Stephen Schultz of Arden Hills would sit in the hot tub at the family's cabin near Land O' Lakes, Wis., close his eyes and listen to the music in his head.
"You'd peek out the window, and he'd have his eyes closed and he was conducting," said Lisa Thomas, Schultz's daughter. "That brought him closer to whatever you want to call it -- to the universe, or to God. That connected him."
Schultz, a longtime professor in the University of Minnesota's school of music, died Oct. 16 from complications of chronic lymphocytic leukemia. He was 68.
Born in Neenah, Wis., in 1940, Schultz wanted to be a football coach when he grew up, Thomas said. A knee injury closed that door, but after graduating from high school in 1958, he went to Northwestern University, where he played tuba in the marching band and got a degree in music.
"He realized he was kind of thankful for that injury because, he said, 'Look at what I've found,'" Thomas said.
Music "was a necessary part of life," according to his son, Scott Schultz. "He just liked the beauty of well-done, well-performed, well-arranged music. It was something that really struck him inside."
After college, he taught music to high school students in Wisconsin, where music also led him to his future wife, Marcia. She sang in a musical he conducted, and "they fell in love," Thomas said. After they married, Schultz adopted Marcia's 5-year-old son, Scott. The couple had two daughters, Sarah and Lisa.
After graduate school at Northwestern, Schultz accepted a job in 1970 at the University of Minnesota, where he stayed until retiring in 2000. He taught generations of graduate students to be music teachers. In 1999, the Minnesota Music Educators Association gave him its "Hall of Fame" award.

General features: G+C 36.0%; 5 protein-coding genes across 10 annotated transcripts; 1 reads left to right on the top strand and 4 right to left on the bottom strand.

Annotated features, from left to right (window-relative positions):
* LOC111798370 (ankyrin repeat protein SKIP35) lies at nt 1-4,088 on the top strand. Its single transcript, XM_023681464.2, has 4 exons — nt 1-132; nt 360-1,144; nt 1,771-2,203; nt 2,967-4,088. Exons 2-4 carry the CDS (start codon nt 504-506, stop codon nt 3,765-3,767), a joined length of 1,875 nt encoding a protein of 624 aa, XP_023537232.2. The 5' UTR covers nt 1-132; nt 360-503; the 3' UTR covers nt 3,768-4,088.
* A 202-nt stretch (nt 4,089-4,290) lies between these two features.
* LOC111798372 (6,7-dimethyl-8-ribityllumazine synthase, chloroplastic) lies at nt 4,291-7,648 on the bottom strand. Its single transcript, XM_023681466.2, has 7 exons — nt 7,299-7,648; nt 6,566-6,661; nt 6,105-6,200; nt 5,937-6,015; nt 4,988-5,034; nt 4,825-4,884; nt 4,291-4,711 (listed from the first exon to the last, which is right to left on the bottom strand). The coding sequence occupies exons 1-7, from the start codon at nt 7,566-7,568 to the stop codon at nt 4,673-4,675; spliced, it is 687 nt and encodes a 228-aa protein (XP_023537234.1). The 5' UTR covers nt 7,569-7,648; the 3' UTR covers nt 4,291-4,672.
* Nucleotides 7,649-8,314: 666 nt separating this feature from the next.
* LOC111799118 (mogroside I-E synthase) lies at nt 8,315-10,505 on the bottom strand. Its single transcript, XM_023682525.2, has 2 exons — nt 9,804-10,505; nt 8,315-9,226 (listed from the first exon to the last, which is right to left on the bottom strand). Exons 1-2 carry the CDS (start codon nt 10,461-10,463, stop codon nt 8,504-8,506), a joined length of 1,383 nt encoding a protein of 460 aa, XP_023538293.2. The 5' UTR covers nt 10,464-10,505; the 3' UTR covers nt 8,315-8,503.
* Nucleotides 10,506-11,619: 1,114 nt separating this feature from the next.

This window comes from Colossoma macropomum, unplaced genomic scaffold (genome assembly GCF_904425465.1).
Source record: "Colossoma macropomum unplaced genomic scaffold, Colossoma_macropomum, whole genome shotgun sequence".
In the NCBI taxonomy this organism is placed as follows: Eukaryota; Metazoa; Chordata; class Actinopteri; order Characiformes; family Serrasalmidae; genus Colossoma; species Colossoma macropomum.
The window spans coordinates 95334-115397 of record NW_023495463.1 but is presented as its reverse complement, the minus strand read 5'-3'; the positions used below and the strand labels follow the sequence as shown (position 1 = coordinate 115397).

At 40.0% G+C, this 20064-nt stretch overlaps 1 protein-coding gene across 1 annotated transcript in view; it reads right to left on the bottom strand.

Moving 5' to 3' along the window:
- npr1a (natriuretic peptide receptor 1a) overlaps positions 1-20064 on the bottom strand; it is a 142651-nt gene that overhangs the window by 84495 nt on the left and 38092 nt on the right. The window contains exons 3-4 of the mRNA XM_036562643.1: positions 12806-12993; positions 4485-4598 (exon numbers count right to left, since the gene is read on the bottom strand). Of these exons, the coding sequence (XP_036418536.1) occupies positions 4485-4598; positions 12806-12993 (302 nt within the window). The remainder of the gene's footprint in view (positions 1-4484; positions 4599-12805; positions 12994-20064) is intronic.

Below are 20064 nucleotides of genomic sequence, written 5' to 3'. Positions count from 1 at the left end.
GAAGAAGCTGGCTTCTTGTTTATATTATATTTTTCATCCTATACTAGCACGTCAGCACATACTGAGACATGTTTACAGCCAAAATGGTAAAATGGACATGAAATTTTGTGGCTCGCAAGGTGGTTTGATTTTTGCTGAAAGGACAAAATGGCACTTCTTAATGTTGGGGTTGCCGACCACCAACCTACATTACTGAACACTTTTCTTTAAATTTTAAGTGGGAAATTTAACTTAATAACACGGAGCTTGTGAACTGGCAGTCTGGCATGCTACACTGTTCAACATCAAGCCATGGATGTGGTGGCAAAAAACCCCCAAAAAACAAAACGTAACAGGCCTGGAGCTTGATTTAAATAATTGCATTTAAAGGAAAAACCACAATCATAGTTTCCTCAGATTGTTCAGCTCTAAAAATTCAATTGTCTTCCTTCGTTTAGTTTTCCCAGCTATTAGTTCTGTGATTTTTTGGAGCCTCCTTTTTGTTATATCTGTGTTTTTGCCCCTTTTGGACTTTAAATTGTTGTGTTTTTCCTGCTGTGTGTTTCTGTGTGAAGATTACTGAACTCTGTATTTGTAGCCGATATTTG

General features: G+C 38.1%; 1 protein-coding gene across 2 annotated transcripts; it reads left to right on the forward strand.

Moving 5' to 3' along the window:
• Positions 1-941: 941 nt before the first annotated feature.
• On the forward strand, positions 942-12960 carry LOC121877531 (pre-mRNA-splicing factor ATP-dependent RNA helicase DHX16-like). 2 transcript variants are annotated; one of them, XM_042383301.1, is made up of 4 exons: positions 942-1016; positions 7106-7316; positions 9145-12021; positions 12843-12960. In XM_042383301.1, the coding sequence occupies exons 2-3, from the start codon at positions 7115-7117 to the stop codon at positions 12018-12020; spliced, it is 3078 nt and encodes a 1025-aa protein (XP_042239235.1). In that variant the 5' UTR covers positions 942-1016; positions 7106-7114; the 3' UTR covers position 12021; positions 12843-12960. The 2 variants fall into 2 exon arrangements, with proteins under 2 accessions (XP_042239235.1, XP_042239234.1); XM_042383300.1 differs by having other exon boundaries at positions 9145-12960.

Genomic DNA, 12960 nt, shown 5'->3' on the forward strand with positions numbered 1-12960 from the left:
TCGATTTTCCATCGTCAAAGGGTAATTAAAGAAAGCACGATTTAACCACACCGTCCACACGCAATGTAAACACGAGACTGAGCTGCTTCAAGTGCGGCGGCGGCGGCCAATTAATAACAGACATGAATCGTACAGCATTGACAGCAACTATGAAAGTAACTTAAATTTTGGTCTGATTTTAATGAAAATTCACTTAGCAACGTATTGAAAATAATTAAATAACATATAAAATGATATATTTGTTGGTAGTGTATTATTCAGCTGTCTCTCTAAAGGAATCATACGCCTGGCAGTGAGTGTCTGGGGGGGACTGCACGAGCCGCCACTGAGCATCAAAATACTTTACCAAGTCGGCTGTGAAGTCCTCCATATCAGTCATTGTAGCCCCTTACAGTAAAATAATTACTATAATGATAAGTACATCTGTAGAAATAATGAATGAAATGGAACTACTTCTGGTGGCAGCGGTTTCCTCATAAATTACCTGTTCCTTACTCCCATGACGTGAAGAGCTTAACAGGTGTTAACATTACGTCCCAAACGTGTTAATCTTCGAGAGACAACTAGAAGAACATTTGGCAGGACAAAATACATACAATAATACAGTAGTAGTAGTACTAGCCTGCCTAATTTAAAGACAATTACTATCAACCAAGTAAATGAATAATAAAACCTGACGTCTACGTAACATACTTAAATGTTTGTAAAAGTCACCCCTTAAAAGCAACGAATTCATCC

"He just saw what music could do for people," Thomas said. "It just brightened him so much to give that to others, to show others how wonderful music is."
Schultz also was a dedicated Gopher football and basketball fan, and he transcended an early devotion to the Green Bay Packers to become a Minnesota Vikings fan. Although enthusiastic, he was "kind of a lousy golfer," Scott Schultz said.
His children say he was thoughtful, introspective and had a great, dry sense of humor.
"He would always just brighten up a room," Thomas said. "He was just the most positive person I ever met."
Schultz is survived by his wife of 44 years, Marcia; children Sarah, Lisa Thomas and Scott Schultz; brother Gene Schultz, and two grandchildren. A memorial celebration is scheduled for 1 p.m. Nov. 14 at Boutwells Landing, 5600 Norwich Pkwy., Oak Park Heights.
Emily Johns • 612-673-7460